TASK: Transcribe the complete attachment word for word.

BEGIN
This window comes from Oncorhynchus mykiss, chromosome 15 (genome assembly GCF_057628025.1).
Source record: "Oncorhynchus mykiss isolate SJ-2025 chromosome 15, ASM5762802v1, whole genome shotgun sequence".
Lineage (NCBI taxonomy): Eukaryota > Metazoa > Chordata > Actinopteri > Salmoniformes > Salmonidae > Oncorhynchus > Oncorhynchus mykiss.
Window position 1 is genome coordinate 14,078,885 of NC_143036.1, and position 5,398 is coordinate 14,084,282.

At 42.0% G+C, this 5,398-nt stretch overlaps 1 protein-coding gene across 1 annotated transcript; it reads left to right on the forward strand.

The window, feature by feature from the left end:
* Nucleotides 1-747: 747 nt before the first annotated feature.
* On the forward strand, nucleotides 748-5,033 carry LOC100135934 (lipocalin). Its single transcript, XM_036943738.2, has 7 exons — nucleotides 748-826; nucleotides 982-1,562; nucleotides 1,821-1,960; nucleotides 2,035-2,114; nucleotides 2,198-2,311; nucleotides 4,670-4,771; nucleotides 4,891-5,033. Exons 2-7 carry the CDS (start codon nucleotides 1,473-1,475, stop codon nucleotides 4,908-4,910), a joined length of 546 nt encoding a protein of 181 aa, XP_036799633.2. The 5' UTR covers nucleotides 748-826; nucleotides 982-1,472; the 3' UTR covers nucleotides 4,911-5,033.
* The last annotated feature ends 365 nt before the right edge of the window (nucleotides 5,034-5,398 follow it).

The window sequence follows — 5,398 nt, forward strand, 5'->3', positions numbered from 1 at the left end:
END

This window comes from Oncorhynchus mykiss, chromosome 15 (genome assembly GCF_057628025.1).
Source record: "Oncorhynchus mykiss isolate SJ-2025 chromosome 15, ASM5762802v1, whole genome shotgun sequence".
Lineage (NCBI taxonomy): Eukaryota > Metazoa > Chordata > Actinopteri > Salmoniformes > Salmonidae > Oncorhynchus > Oncorhynchus mykiss.
Window position 1 is genome coordinate 14,078,885 of NC_143036.1, and position 5,398 is coordinate 14,084,282.

At 42.0% G+C, this 5,398-nt stretch overlaps 1 protein-coding gene across 1 annotated transcript; it reads left to right on the forward strand.

The window, feature by feature from the left end:
* Nucleotides 1-747: 747 nt before the first annotated feature.
* On the forward strand, nucleotides 748-5,033 carry LOC100135934 (lipocalin). Its single transcript, XM_036943738.2, has 7 exons — nucleotides 748-826; nucleotides 982-1,562; nucleotides 1,821-1,960; nucleotides 2,035-2,114; nucleotides 2,198-2,311; nucleotides 4,670-4,771; nucleotides 4,891-5,033. Exons 2-7 carry the CDS (start codon nucleotides 1,473-1,475, stop codon nucleotides 4,908-4,910), a joined length of 546 nt encoding a protein of 181 aa, XP_036799633.2. The 5' UTR covers nucleotides 748-826; nucleotides 982-1,472; the 3' UTR covers nucleotides 4,911-5,033.
* The last annotated feature ends 365 nt before the right edge of the window (nucleotides 5,034-5,398 follow it).

The window sequence follows — 5,398 nt, forward strand, 5'->3', positions numbered from 1 at the left end: